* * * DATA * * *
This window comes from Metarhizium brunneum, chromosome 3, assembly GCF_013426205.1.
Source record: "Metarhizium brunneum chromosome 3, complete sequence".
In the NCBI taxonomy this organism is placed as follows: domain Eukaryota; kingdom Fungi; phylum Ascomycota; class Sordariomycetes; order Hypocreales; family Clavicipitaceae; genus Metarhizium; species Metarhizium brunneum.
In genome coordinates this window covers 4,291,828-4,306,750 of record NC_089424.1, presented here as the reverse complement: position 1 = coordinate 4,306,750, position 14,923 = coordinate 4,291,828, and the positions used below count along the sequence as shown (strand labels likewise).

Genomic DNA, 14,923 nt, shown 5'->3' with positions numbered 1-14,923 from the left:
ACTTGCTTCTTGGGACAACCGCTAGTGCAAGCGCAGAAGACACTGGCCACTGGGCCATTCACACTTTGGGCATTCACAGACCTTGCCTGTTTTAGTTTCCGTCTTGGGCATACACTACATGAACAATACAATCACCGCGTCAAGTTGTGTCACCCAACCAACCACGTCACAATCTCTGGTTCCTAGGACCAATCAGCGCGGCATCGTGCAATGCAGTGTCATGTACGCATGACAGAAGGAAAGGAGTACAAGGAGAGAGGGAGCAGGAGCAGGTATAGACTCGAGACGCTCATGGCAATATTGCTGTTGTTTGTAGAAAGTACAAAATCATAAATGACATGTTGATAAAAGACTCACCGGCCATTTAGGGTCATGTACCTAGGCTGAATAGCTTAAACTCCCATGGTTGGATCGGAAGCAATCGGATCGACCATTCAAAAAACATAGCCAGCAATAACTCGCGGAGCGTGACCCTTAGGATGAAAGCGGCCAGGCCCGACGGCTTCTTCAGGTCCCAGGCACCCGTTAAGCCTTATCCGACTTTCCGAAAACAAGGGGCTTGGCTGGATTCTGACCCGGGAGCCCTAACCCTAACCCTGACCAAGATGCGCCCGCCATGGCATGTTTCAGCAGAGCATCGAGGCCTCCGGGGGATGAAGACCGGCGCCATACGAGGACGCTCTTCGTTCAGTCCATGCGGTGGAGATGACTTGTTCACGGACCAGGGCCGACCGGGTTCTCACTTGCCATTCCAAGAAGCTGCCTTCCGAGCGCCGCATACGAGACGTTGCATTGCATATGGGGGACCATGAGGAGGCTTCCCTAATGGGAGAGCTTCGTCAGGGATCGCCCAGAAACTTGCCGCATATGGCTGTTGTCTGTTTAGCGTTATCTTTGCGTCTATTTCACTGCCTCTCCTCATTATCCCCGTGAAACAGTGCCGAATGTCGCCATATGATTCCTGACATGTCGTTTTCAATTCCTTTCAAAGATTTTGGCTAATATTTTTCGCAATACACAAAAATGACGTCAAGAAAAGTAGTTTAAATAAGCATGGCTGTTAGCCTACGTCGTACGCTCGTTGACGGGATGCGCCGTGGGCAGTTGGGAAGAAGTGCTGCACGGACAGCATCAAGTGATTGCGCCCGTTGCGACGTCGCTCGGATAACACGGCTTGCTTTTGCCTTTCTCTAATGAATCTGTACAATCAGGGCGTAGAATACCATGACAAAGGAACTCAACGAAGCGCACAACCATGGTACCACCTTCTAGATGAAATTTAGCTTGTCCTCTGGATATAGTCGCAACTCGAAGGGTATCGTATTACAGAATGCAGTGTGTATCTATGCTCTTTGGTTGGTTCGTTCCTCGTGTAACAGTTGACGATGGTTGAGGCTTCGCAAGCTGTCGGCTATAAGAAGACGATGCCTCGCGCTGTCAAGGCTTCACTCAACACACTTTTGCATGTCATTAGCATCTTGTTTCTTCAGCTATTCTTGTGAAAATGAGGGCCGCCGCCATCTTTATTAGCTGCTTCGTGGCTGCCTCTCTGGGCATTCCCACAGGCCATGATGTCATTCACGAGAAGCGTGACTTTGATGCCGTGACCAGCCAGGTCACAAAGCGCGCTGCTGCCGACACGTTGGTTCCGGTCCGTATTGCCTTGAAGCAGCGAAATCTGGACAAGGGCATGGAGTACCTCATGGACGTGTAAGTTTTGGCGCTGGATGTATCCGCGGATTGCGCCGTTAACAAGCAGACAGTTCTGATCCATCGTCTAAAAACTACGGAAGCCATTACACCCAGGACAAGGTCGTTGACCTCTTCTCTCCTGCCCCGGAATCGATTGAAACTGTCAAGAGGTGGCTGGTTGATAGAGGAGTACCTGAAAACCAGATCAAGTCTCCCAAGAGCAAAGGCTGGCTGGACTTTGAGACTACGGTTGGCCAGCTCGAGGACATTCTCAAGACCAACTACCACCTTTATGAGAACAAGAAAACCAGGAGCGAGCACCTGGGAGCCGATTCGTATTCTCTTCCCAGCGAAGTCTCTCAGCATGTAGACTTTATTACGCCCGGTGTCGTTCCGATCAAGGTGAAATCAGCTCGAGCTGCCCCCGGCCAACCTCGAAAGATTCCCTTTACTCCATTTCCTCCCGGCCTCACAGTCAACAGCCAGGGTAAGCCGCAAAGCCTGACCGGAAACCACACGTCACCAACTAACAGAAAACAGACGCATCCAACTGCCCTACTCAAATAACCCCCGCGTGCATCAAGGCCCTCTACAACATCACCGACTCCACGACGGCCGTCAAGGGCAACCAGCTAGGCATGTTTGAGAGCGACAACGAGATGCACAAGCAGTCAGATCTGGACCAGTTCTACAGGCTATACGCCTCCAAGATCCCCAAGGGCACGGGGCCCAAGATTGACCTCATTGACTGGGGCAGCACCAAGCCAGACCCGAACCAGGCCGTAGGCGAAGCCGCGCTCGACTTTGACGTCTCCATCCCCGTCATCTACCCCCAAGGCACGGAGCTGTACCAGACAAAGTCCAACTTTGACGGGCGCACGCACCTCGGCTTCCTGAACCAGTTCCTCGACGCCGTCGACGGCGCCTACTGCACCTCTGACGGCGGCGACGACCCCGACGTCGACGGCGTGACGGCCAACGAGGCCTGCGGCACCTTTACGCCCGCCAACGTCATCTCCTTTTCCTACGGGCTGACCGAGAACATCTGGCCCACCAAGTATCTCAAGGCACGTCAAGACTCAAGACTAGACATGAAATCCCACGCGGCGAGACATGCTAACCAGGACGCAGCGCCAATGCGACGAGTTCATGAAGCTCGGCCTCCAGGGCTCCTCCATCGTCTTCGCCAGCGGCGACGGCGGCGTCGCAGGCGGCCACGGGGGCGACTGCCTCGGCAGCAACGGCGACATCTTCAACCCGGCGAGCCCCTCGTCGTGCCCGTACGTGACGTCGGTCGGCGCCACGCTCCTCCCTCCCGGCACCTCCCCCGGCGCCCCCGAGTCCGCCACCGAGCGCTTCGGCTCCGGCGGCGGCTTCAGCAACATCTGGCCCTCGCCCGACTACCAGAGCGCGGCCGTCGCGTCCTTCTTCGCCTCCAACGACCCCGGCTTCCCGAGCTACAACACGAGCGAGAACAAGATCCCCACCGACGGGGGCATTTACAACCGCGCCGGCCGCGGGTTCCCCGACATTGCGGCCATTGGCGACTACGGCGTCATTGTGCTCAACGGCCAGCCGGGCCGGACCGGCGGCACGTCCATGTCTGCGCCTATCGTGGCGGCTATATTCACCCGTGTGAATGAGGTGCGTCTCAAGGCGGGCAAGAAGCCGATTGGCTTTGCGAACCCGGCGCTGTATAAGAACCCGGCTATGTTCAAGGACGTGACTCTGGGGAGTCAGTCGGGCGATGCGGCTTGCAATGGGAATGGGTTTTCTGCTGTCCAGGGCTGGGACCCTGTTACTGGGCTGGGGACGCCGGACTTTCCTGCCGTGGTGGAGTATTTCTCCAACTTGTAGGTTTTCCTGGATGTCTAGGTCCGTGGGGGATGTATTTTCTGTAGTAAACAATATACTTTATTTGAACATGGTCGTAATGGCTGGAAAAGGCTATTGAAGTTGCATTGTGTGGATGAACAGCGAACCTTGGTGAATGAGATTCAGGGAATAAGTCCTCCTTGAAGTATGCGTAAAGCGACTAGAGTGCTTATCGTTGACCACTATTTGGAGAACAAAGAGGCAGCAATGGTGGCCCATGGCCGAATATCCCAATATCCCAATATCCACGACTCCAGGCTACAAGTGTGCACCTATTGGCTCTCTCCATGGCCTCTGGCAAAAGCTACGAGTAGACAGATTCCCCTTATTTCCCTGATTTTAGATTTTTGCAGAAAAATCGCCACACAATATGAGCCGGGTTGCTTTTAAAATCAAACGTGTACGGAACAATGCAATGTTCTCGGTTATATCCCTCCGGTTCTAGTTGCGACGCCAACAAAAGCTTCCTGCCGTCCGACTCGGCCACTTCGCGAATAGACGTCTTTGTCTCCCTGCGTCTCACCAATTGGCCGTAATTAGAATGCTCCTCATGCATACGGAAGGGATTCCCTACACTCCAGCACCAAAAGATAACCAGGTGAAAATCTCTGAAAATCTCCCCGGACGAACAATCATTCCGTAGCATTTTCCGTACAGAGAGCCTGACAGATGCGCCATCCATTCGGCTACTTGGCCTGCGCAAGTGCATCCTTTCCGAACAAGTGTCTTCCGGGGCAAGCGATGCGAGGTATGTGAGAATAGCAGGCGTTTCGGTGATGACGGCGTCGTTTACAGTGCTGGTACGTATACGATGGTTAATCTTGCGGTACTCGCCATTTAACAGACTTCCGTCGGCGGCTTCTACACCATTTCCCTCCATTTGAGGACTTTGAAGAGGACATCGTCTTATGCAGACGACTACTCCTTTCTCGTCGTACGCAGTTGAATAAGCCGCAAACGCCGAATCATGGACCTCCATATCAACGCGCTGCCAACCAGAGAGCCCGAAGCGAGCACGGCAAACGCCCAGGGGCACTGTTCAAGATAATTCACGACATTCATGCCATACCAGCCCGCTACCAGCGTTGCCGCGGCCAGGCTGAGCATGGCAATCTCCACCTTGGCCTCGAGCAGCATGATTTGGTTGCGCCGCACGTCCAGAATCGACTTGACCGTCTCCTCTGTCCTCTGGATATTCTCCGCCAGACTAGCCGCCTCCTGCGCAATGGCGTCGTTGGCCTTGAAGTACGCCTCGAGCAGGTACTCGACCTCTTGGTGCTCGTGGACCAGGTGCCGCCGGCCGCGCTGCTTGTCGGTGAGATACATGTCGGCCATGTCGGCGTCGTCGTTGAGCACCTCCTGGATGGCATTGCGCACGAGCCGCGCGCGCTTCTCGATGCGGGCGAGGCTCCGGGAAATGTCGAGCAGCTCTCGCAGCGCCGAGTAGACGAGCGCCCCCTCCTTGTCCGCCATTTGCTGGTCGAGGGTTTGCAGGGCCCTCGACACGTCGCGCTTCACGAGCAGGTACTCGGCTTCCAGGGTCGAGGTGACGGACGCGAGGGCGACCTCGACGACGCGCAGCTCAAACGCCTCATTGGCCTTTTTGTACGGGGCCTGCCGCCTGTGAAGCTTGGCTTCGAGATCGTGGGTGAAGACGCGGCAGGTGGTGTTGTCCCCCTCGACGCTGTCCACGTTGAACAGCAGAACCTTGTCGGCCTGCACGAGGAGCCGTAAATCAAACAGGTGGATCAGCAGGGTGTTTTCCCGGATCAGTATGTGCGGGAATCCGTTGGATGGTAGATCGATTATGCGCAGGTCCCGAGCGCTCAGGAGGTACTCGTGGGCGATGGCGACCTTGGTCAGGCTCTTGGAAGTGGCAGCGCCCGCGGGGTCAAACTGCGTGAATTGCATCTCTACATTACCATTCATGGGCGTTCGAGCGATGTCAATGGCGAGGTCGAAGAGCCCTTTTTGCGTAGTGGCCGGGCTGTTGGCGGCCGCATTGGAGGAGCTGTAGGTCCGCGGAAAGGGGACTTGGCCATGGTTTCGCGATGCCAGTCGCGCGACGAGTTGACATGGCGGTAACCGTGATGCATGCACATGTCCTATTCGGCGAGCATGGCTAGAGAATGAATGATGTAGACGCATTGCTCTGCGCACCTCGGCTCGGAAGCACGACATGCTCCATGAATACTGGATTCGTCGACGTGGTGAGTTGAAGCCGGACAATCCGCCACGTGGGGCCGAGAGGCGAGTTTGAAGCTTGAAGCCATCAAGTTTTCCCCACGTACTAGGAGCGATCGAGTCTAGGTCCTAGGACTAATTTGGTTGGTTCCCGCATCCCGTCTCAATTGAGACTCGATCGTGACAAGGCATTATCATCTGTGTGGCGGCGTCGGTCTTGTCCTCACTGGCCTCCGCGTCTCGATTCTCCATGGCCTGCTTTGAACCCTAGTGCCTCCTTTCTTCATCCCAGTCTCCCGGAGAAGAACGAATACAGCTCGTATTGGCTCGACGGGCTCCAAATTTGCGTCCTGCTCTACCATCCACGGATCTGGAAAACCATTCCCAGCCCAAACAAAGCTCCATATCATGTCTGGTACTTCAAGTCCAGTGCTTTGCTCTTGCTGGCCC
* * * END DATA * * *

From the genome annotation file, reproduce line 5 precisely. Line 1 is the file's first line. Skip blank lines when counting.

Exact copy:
Genomic DNA, 14,923 nt, shown 5'->3' with positions numbered 1-14,923 from the left: